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October 10, 2014 Reading Time: 2 minutes

rulesandregulations

John Cochrane recently wrote that Milton Friedman and Ben Bernanke were wrong to claim the Great Depression was caused by a shortage of money. He called the idea “unintentionally hilarious” and said it “gets the correlation vs. causation gold star.”

Ok, not really. Cochrane actually said these things regarding a column at Forbes.com by Lois Woodhill about how the Fed’s policy of paying banks interest on their reserves (IOR) caused the economy to “tank.” But to see how Woodhill’s statement is equivalent to Friedman and Bernanke’s, let’s think about the events of the Great Depression and the Great Recession.

In the 1920s, the Fed’s easy money policies caused an artificial boom in the housing and financial markets. The bubble burst in 1929, plunging the economy into recession. The Fed refused to rescue failing commercial banks, which created a shortage of money in the economy. This inhibited economic activity and turned a normal recession into the Great Depression

In the 1920s early 2000s, the Fed’s easy money policies caused an artificial boom in the housing and financial markets. The bubble burst in 1929 2007, plunging the economy into recession. The Fed refused to did rescue failing commercial banks, which created a shortage of money in the economy (through its IOR policy). This inhibited economic activity and turned a normal recession into the Great Depression Recession.

So what caused the Great Depression? The boom and bust of the 1920s led to a depression, but the shortage of money is what made it “great.” The Fed’s failure on this front is commonly referred to by economists as the cause of the Depression. As Ben Bernanke famously told Milton Friedman, “Regarding the Great Depression. You’re right, we did it. We’re very sorry. But thanks to you, we won’t do it again.”

If Bernanke and Friedman are correct that a shortage of money caused the Great Depression, shouldn’t we say the Fed’s IOR policy caused the Great Recession?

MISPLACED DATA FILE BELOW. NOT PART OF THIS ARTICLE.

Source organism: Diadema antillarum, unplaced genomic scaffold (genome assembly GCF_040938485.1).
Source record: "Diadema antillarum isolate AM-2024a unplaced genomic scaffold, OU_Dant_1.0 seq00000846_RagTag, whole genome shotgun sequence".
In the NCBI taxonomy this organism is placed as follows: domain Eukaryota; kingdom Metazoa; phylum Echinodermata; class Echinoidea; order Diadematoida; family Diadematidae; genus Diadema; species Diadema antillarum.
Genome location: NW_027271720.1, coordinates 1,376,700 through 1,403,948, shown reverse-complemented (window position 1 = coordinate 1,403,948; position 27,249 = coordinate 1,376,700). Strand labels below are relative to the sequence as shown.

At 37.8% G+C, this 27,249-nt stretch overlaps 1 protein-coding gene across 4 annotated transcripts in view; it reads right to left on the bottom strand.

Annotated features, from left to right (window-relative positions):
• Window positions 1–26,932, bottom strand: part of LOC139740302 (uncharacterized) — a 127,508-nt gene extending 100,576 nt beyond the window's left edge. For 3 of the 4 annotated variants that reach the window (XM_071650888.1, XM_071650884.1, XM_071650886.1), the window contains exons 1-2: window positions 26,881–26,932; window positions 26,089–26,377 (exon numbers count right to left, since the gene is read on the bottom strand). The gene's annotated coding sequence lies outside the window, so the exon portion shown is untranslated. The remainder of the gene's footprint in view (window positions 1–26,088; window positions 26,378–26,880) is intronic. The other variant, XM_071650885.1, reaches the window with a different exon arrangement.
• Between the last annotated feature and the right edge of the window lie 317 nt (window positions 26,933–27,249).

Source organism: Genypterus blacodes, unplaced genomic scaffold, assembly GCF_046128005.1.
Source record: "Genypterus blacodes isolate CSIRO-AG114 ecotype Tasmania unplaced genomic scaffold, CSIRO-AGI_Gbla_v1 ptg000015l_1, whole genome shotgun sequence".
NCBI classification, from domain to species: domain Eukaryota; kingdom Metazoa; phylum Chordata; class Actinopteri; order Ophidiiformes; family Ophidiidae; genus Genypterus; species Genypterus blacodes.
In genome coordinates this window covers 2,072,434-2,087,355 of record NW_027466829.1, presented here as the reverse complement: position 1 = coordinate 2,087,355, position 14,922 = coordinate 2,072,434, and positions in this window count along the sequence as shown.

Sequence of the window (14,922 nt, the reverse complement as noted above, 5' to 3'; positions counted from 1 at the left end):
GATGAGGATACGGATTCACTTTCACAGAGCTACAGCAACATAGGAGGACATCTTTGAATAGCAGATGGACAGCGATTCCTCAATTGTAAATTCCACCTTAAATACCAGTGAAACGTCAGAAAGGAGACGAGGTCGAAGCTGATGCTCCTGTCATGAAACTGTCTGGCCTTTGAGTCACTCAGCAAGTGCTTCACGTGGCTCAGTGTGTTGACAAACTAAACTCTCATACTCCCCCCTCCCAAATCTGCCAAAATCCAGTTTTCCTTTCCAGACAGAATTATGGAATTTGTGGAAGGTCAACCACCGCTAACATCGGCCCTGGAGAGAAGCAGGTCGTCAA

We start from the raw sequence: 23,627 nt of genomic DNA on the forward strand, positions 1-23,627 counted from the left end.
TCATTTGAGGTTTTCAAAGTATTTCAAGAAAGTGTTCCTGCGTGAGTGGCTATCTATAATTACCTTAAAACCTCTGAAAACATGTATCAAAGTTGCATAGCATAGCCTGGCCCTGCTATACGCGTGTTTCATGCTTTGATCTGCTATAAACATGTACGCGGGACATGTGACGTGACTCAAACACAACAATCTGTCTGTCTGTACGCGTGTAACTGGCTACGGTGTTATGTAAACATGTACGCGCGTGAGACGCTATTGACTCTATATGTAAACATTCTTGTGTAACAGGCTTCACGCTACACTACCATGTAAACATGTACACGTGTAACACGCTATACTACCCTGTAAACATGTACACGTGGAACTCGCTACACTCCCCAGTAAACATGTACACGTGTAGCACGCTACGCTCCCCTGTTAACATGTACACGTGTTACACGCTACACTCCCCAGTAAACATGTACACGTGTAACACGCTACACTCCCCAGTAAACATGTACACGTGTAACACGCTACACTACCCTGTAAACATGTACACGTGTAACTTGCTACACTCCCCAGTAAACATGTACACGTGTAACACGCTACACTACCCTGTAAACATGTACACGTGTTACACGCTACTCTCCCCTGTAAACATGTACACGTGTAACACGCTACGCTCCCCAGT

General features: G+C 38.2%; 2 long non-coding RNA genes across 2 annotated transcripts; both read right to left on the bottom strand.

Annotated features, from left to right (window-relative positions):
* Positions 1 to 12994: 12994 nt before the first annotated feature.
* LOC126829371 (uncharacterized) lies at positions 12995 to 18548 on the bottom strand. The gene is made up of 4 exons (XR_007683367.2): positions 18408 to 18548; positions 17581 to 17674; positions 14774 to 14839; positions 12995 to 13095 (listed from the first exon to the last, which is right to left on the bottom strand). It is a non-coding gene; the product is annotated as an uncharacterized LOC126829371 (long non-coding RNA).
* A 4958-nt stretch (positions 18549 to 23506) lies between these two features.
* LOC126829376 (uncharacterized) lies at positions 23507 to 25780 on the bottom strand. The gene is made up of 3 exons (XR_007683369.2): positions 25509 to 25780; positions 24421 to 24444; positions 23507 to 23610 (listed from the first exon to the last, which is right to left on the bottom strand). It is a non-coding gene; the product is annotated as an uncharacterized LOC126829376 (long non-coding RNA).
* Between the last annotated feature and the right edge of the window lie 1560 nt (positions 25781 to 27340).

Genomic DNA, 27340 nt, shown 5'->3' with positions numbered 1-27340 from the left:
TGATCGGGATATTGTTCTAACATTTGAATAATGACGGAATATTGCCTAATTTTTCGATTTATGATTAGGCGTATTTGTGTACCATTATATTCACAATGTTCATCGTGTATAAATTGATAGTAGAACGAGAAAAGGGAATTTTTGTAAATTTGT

I think Cochrane would agree with my summary of the Great Depression but perhaps disagree with my description of the Great Recession. His comment about correlation vs. causation indicates he believes a lack of economic activity caused banks to hold more reserves, not that higher bank reserves caused the decline in economic activity. This position, however, seems to indicate money has been too loose since the financial crisis rather than too tight as described by Scott Sumner and other monetary economists.

Cochrane may be correct that reserves aren’t deflationary, but they are “disinflationary.” As explained in my previous blog post, the new money created by the Fed since 2008 was intended to stimulate the economy, but it never entered circulation because of IOR. “Over 84% of the base money created by the Fed’s QE spending was absorbed onto banks’ balance sheets as reserves rather than entering the economy through bank loans.”

Because it prevented new money from entering the economy, the Fed’s IOR policy is at least a partial cause of the Great Recession.

Thomas L. Hogan

Thomas L. Hogan

Thomas L. Hogan, Ph.D., is senior research faculty at AIER. He was formerly the chief economist for the U.S. Senate Committee on Banking, Housing and Urban Affairs. He has also worked at Rice University’s Baker Institute for Public Policy, Troy University, West Texas A&M University, the Cato Institute, the World Bank, Merrill Lynch’s commodity trading group and for investment firms in the U.S. and Europe.

Dr. Hogan’s research has been published in academic journals such as the Journal of Macroeconomics and the Journal of Money, Credit and Banking. He has appeared on programs such as BBC World News, Stossel TV, and Bloomberg Radio and has been quoted by news outlets including CNN Business, American Banker, and the National Review.

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